BSE president J C Parekh also said the Budget will boost the capital market. There are immense incentives for investors to invest in schemes of UTI and other mutual funds who put more than 50 per cent of their funds in equities.
He said reduction of long-term capital gains on shares from 20 to 10 per cent is a welcome step.
The clarifications that stock options and swat equity will be taxed as perquisites only when the options are exercised, capital gains tax will be levied only at the point of sale, and buyback will attract only capital gains tax and no dividend tax, will remove all ambiguity in the matter.
The Budget has rightly recognised the importance of knowledge-based industries for economic development, he added.
C Jayaram, managing director, Kotak Securities, said the announcements relating to long-term capital gains tax and the concessions to mutual funds will attract retail investors who had burnt their fingers in the debt and equity markets. In fact, mutual funds had already begun picking up, and after today's announcements, the recovery is bound to be swift, he said.
The only negative point for Jayaram is the 10 per cent surcharge on all taxes.
Jignesh Shah, assistant vice president (research) at Triumph Finance, welcomed the measures to restructure public-sector undertakings. But he said the 10 per cent surcharge on corporate tax was unexpected and will have an adverse impact on the market.
Ajay Srinivasan, managing director, Prudential ICICI Asset Management Company, said there is nothing to disappoint markets as they had not expected much from the Budget. There is nothing much to cheer about either. He, however, welcomed the concessions for mutual funds.
Supreme Court advocate and tax expert Dinesh Vyas said the re-introduction of a surcharge on income tax would affect the salaried class and minimise the benefits elsewhere. But the bigger danger is that future finance ministers may be tempted to increase the surcharge.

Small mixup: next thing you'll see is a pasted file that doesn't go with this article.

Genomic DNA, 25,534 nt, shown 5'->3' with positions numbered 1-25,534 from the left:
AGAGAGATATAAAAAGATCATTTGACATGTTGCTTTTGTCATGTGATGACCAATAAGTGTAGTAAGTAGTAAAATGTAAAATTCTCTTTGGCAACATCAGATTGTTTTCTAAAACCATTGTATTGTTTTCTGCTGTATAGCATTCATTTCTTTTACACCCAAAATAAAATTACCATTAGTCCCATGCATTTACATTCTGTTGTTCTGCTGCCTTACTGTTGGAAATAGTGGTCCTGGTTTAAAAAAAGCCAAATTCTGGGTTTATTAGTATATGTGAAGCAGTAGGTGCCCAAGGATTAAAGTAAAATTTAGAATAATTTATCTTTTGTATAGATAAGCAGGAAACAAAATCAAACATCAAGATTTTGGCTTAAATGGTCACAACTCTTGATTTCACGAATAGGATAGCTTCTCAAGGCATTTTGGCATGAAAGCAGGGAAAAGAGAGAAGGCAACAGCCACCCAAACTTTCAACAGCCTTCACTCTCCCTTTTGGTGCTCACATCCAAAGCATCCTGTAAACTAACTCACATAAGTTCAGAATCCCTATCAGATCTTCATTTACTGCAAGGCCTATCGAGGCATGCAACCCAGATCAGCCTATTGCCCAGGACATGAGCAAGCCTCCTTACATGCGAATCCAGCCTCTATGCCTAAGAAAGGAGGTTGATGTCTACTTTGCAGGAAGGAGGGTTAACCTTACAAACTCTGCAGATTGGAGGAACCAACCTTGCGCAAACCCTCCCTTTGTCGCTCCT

He said the Budget does not contain drastic measures as regards the direct tax structure and so little change will be seen.
On the positive side, the proposals on mergers and amalgamations will be welcomed by industry because they smoothen and hasten the process and make it less burdensome from the taxation perspective.
He said the new gold bond scheme has certain tax incentives such as exemption of interest and capital gains. But it will not have many takers in the absence of an amnesty.
Vyas said the rationalisation of rates of customs duty and excise duty would reduce litigation and bring about a fair amount of certainty.
S S Bhandare, economic adviser to the Tatas, said the budget is not overwhelmingly supportive of industrial recovery. Benefits for housing, information technology and textiles and rationalisation of taxes have been undone by the surcharge on excise and customs duties. The cost burden of industry will go up and profits will be squeezed. The corporate tax surcharge will reduce profitability, he added.
Bombay Bullion Association president M L Damani welcomed the gold deposit scheme. "We had sent our suggestion to start such a scheme five years ago and we are happy the government has agreed," he said.
Under the scheme, selected banks will be allowed to accept gold deposits and issue interest-bearing bond certificates that can on maturity be reclaimed in gold.
Bank of Baroda chairman K Kannan welcomed the Budget proposals, but said, "We will have to wait for details on the gold scheme. The scheme will help collect gold from households and increase the country's gold deposits substantially. But since it is a non-productive item, we are waiting for its features."
Indian Merchants' Chamber president Y P Trivedi said the success of the scheme would depend on the attitude of housewives. But the scheme is likely to get good response from charitable and temple trusts, he said.